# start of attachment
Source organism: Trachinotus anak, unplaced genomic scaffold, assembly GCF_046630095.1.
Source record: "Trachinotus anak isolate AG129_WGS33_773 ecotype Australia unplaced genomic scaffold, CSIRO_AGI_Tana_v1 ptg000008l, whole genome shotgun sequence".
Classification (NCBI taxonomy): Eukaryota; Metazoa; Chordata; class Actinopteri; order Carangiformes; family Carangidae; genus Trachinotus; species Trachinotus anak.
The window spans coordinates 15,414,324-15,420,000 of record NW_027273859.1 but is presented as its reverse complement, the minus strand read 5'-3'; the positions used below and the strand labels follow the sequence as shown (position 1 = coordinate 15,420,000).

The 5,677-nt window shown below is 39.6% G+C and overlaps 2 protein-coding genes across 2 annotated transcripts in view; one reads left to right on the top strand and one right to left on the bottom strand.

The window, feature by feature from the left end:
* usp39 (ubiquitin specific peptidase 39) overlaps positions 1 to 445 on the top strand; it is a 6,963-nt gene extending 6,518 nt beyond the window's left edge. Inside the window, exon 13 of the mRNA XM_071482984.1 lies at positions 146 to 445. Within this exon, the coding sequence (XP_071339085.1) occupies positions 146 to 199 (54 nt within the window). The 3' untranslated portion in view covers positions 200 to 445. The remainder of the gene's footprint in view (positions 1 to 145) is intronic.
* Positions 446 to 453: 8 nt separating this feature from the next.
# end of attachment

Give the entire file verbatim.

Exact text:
Source organism: Trachinotus anak, unplaced genomic scaffold, assembly GCF_046630095.1.
Source record: "Trachinotus anak isolate AG129_WGS33_773 ecotype Australia unplaced genomic scaffold, CSIRO_AGI_Tana_v1 ptg000008l, whole genome shotgun sequence".
Classification (NCBI taxonomy): Eukaryota; Metazoa; Chordata; class Actinopteri; order Carangiformes; family Carangidae; genus Trachinotus; species Trachinotus anak.
The window spans coordinates 15,414,324-15,420,000 of record NW_027273859.1 but is presented as its reverse complement, the minus strand read 5'-3'; the positions used below and the strand labels follow the sequence as shown (position 1 = coordinate 15,420,000).

The 5,677-nt window shown below is 39.6% G+C and overlaps 2 protein-coding genes across 2 annotated transcripts in view; one reads left to right on the top strand and one right to left on the bottom strand.

The window, feature by feature from the left end:
* usp39 (ubiquitin specific peptidase 39) overlaps positions 1 to 445 on the top strand; it is a 6,963-nt gene extending 6,518 nt beyond the window's left edge. Inside the window, exon 13 of the mRNA XM_071482984.1 lies at positions 146 to 445. Within this exon, the coding sequence (XP_071339085.1) occupies positions 146 to 199 (54 nt within the window). The 3' untranslated portion in view covers positions 200 to 445. The remainder of the gene's footprint in view (positions 1 to 145) is intronic.
* Positions 446 to 453: 8 nt separating this feature from the next.